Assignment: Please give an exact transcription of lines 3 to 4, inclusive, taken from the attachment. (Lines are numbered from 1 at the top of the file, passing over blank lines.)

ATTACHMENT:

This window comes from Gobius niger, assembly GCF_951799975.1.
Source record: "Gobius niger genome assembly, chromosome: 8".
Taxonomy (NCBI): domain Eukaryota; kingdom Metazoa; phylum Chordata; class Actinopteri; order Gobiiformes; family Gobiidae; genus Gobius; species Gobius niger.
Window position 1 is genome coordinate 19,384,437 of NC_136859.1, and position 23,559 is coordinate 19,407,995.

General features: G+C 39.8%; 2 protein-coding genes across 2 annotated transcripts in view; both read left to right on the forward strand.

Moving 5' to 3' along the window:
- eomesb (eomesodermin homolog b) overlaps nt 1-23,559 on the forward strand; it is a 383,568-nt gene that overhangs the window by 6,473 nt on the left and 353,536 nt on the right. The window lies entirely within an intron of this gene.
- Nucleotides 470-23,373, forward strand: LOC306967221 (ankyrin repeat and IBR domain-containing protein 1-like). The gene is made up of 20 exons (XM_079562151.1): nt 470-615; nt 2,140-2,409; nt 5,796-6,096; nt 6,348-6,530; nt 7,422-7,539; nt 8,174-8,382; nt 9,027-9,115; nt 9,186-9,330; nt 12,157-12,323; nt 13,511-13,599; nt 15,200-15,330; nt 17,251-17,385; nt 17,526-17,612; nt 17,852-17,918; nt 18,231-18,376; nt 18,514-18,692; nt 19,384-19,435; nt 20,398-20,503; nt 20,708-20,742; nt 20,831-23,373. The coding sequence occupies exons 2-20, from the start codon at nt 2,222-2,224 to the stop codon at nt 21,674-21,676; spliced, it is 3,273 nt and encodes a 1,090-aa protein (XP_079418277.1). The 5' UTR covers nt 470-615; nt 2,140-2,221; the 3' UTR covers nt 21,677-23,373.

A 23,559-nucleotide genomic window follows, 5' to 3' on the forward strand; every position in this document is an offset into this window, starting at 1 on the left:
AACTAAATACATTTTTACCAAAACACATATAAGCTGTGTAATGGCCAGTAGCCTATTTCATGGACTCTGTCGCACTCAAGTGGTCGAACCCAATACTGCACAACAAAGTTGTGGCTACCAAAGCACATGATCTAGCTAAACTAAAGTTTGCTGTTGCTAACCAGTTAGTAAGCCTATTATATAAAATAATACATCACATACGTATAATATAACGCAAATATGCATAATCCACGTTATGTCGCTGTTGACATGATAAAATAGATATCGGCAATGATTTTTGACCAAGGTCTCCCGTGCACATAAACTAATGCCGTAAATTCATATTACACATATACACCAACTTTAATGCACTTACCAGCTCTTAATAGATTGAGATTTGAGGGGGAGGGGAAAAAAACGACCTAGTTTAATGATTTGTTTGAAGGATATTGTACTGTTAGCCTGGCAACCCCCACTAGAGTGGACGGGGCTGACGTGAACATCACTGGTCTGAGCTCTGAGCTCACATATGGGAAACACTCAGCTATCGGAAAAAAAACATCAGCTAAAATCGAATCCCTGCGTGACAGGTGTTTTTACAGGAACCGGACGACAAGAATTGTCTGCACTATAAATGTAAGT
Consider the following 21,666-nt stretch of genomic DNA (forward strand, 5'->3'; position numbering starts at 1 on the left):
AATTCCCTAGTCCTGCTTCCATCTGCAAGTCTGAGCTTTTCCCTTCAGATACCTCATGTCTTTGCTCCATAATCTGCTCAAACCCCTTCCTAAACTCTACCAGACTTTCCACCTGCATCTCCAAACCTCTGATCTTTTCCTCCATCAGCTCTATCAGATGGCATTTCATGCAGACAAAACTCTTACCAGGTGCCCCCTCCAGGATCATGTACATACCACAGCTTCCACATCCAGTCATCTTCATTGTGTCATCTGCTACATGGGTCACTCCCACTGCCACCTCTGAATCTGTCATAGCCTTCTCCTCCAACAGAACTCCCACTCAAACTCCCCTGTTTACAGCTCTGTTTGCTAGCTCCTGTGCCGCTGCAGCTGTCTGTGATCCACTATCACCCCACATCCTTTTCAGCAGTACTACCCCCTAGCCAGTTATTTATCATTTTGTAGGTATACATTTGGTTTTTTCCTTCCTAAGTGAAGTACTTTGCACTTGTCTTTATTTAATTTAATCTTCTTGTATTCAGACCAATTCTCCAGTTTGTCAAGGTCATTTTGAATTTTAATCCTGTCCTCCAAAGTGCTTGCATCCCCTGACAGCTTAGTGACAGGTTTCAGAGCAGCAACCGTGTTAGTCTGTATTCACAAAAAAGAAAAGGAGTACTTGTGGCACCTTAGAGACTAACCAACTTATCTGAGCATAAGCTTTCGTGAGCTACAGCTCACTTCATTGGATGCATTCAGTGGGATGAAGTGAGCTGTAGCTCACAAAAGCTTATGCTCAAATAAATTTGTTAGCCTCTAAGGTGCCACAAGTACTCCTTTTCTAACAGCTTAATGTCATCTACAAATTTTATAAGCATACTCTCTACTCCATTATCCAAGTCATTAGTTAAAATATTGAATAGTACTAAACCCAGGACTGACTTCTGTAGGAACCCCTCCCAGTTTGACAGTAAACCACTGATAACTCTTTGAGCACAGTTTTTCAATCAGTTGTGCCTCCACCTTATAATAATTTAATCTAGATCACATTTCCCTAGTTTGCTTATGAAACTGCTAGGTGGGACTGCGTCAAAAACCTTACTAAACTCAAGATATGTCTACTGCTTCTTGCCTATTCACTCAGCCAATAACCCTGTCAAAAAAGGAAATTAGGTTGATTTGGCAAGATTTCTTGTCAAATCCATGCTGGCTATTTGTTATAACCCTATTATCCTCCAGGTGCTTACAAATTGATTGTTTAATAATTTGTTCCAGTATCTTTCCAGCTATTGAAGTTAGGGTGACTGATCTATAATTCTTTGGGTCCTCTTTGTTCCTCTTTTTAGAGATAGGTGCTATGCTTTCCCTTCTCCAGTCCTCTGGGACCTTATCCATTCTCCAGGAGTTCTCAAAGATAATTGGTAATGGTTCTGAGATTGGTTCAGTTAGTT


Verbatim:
Taxonomy (NCBI): domain Eukaryota; kingdom Metazoa; phylum Chordata; class Actinopteri; order Gobiiformes; family Gobiidae; genus Gobius; species Gobius niger.
Window position 1 is genome coordinate 19,384,437 of NC_136859.1, and position 23,559 is coordinate 19,407,995.